Today we are having a chat with one of the owners of Rose and Grey, the beautiful interiors store tucked away on Altrincham (South Manchester) side streets which is a treasure trove of custom sofas, stylish accessories and decorating inspiration.
When did you realise your passion for interior design
I’ve always been interested in interiors, even as a child. My dad is an architect and my brother works in property development so a passion for interior design definitely runs in the family. As a child I used to cut up interior magazines to make scrapbooks, so it makes sense that I ended up in this industry!
How would you describe your design aesthetic?
We like to balance our collection between trend-led pieces and timeless design. We tend to focus on designs with longevity for our larger furniture items, only buying into trends that we know will be around for a significant time, like our best-selling velvet sofas. We always have pieces that reference Scandinavian and Mid-Century design in our collections, as these looks don’t date and really appeal to our customers. We mix in trend-led pieces through new fabrics and smaller accessories. At the moment we’re seeking a lot of inspiration from Byron Bay in Australia and Joshua Tree in California for a fresh take on the boho look.
Biggest challenges and successes in creating your brand so far?
The current situation is one of the hardest challenges we have faced as a business, but our head office team has adapted quickly to working remotely and we have stringent social distancing procedures in place in order to keep the delivery side of the business running safely. We launched the brand twelve years ago during the recession, at a time when buying furniture online was relatively unheard of, so we feel the business is rooted in weathering adverse circumstances and that gives us the confidence to know we will emerge from the current challenges intact.
In terms of successes, there have been many ‘wins’ we have enjoyed over the years, big and small – but the one that stands out for me is when the business reached a point where my husband was able to leave his job to join the brand full-time.
That ‘Aha!’ moment when you were recognised and knew you had created something special?
One design trend you are loving and one you are glad is over?
I am really enjoying the current trend for personality-led accessories – faces, boobs and bums on everything from vases to prints and textiles. Our customers can’t get enough of these items at the moment and the team have also been buying them for our own homes.
I am pleased the shabby chic trend is over; it was definitely a trend that lingered far too long.
I am so inspired by my recent trip to Puglia, in what is known to most people as the heel of Italy (that is if you consider the shape of Italy to be that of a boot). This region is one of the most fertile and agricultural in Italy and is absolutely full of gorgeous olive groves and scented jasmine. Sunlight is intense here, almost blanching the landscape, allowing the natural colours of things to come through. The Puglian design is humble and simple. Bare stone walls revealing ancient stone, paired with flagstones on the floor. The Trullo is an iconic symbol of this region and is basically a conical roofed stone house. This method allowed the people here to create insulated spaces that protect them from the elements without needing to use cement. That's right! The stones were classically placed on top of each other in ever smaller concentric circles forming the well known cone that stood tall without the need for any binding agents such as concrete, cement or pointing. We were lucky enough to have stayed in one of these Trulli and it was very inspiring.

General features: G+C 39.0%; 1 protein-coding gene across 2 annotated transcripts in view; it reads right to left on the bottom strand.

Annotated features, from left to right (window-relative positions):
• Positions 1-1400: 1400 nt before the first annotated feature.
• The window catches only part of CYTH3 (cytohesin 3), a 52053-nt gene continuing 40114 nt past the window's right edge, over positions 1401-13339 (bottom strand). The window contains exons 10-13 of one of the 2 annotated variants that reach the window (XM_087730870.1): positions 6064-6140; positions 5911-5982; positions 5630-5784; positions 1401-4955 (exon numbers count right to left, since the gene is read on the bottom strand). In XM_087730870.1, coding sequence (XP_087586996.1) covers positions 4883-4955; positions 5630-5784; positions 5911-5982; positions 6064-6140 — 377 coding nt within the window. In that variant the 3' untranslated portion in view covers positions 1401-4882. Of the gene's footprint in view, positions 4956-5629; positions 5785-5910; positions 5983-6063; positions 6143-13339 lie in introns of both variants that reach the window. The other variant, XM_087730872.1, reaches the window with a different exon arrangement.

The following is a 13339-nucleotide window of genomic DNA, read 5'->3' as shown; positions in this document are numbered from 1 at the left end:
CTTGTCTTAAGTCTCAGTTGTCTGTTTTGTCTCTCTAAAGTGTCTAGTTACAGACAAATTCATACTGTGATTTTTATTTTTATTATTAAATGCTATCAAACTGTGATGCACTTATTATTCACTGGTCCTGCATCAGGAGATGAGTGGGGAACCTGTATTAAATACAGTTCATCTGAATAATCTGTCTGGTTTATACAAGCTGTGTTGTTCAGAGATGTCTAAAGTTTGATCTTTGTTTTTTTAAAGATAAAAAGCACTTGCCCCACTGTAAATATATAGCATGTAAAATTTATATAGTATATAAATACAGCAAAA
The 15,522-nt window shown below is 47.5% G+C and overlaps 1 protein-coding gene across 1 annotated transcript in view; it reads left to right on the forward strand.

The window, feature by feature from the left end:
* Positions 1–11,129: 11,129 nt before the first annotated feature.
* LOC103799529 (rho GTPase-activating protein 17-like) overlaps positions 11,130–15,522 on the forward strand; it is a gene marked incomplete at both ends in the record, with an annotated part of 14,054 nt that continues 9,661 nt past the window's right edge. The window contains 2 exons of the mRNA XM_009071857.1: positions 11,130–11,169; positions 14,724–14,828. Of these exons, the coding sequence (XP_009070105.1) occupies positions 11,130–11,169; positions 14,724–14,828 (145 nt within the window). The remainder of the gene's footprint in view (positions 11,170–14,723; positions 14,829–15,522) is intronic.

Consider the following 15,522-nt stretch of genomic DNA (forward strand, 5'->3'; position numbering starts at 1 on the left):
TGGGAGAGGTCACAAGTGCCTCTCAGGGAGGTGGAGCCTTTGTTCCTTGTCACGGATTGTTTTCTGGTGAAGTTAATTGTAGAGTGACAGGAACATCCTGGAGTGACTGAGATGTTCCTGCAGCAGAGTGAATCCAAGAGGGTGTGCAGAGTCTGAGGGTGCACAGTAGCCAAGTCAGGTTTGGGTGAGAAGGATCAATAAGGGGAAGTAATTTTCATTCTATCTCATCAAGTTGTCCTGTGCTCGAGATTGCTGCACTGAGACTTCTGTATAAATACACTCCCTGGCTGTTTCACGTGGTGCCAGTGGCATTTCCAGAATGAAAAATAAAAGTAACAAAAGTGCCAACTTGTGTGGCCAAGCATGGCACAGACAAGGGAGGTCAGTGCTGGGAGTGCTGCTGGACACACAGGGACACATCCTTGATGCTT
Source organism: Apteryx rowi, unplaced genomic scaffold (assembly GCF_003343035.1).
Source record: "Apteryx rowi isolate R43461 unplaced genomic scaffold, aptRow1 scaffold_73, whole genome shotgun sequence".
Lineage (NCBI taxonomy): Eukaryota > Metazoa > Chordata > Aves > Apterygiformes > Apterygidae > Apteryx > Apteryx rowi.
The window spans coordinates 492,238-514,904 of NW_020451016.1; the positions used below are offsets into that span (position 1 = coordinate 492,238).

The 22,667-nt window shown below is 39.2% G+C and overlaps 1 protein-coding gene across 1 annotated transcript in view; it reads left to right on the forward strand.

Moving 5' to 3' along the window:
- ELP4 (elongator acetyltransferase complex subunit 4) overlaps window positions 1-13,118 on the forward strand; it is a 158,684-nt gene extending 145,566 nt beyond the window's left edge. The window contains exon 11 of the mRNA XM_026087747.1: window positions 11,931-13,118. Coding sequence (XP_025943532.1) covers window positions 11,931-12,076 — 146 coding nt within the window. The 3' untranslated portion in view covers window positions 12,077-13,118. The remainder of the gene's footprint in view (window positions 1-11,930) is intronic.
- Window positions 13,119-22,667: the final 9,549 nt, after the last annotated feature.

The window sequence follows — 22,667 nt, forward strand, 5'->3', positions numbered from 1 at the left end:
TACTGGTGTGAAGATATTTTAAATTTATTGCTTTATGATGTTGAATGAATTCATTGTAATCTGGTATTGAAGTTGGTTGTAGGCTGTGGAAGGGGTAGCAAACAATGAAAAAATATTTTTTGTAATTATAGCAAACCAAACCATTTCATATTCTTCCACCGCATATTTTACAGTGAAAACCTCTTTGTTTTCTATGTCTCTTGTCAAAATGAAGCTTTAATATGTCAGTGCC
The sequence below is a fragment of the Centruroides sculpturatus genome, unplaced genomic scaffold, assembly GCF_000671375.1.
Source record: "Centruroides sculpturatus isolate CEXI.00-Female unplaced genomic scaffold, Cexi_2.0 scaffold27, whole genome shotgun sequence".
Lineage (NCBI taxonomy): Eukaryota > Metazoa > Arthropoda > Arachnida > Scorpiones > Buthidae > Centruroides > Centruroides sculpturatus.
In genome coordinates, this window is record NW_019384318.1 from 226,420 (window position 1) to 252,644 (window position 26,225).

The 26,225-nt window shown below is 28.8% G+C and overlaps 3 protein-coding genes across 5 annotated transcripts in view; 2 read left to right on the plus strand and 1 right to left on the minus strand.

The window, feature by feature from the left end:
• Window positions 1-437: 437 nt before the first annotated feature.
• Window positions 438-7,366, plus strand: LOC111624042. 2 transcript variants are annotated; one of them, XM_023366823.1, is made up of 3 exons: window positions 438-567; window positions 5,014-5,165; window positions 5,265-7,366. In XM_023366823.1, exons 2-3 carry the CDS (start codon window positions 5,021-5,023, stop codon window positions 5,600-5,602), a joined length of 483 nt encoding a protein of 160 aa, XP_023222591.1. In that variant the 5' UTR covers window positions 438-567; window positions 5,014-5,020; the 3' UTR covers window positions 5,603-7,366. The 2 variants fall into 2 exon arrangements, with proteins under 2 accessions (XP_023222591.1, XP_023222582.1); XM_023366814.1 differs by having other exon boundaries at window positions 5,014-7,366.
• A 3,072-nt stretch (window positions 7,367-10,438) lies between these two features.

Now I know that I love big bold colours, but there is something very beautiful about the elegant restrained palette in Puglia - it allows the infinite blue of the sky, the deep green of the jasmine leaves and the gorgeous gnarly wood of the olive trees to sing in the landscape. I will reveal my top tips for creating a Puglian inspired escape wherever you are based.
Lighting: Its all about the mood lighting. The daylight in Italy is so intense that coming into these places is sometimes a refuge from the intense sunshine and heat, therefore creating a calming space with mood lighting is important to help nourish ones spirit. Consider the amount of natural light you have in your space, and if its in a landscape with a lot of natural light then consider filtering the light slightly to soften it. If you are based further afield and light is already a scarce resource, such as is the case in the UK, then be aware that you will need to be extra careful when layering your light to create the right mood for different times of year and day. Think of highlighting architectural elements, low lighting and creating that glow essential for a calming space.
For help and advice on creating your own Puglian space, get in touch!
Above all, I suggest you visit Puglia. Its incredible and stunning yet humble and unpretentious. We stayed at the Leonardo Trulli resort, most of my photos in this blog post are from there. The gardens were incredible as were the trulli. I wasn't asked to feature them but the space was so inspiring I couldn't not.
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